The French city of Nice has lifted the ban on the burkini after the country's highest administrative court ruled that the move "illegally breached fundamental freedoms". The ruling over the full body swimsuit, mostly worn by Muslim women, was passed on Thursday (1 September) and the court concluded that there were "no risks of disruption to public order".

Judges ruled that the terror attack in Nice on 14 July provided insufficient grounds to justify the ban. The court said: "In the absence of such risks, the emotions and the concerns resulting from terrorist attacks, and especially from the attack on July 14, are insufficient grounds to legally justify the contested ban."

The court also said that the garment did not put at risk "hygiene, decency or safety when swimming". The decision suspends the ban imposed in about 30 towns, especially in south-east of France.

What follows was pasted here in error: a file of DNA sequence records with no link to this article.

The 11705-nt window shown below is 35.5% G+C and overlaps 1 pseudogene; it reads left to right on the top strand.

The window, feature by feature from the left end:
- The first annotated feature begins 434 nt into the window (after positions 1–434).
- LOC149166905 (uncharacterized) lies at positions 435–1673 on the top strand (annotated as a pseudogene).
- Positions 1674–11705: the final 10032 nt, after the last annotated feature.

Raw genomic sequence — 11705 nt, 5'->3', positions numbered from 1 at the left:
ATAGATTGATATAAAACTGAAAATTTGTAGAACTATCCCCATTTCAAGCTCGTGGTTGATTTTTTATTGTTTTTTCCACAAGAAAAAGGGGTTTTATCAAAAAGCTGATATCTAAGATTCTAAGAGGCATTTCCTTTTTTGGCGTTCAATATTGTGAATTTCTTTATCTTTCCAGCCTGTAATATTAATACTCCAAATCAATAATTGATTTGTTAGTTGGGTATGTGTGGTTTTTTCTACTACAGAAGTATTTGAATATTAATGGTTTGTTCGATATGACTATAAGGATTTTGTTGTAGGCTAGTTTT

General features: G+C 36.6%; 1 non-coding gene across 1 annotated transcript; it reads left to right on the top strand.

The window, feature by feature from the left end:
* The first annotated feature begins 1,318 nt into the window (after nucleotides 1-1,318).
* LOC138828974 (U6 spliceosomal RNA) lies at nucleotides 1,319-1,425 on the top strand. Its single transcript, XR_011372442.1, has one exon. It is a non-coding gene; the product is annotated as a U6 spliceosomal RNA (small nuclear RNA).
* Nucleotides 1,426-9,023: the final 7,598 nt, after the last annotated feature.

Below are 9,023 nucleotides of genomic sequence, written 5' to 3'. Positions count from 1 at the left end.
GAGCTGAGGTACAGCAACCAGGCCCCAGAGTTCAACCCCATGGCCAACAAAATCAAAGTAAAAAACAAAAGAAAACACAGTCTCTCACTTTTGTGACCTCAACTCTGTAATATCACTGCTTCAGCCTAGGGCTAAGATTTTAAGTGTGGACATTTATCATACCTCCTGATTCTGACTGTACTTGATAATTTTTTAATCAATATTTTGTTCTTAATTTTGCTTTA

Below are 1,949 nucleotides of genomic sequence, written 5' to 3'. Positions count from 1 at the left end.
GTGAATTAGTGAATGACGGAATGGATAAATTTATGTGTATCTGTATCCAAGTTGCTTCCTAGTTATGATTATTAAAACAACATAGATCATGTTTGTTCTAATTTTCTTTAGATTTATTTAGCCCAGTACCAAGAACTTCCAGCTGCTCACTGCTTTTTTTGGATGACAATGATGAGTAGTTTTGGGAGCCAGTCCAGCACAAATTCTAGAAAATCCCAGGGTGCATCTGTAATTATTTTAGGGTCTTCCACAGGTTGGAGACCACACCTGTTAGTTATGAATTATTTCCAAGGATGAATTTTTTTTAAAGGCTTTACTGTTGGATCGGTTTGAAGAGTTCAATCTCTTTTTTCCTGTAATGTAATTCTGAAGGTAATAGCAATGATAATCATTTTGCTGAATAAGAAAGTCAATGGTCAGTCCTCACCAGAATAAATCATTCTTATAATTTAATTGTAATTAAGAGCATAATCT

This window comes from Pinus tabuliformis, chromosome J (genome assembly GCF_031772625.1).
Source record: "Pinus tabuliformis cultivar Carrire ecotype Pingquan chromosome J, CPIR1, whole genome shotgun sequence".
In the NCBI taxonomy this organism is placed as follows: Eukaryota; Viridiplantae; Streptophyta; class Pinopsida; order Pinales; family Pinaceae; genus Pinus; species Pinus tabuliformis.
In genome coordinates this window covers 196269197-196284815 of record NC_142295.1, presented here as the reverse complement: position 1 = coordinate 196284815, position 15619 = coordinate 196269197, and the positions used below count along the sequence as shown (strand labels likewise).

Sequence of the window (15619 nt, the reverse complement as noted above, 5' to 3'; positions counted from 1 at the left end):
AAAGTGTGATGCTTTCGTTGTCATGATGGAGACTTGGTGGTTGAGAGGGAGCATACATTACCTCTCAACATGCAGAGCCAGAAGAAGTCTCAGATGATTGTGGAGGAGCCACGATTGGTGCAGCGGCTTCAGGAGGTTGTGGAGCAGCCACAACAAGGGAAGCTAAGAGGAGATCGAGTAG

The controversy surrounding the ban attracted outrage when pictures emerged of a woman being forced by police in Nice to remove her long sleeved top. However, the police denied that the woman as forced to remove her top. They said that she was showing the police her swimsuit she had worn under her top, over leggings. According to the Guardian, at least 30 fines were issued since the ban was introduced.

In late August, the UN Human Rights Office had said the ban amounted to "a grave and illegal breach of fundamental freedoms" and a "stupid reaction" to the recent terror attacks. The ban on the garment has also been lifted in Villeneuve Loubet, Cannes, Roquebrune and Frejus.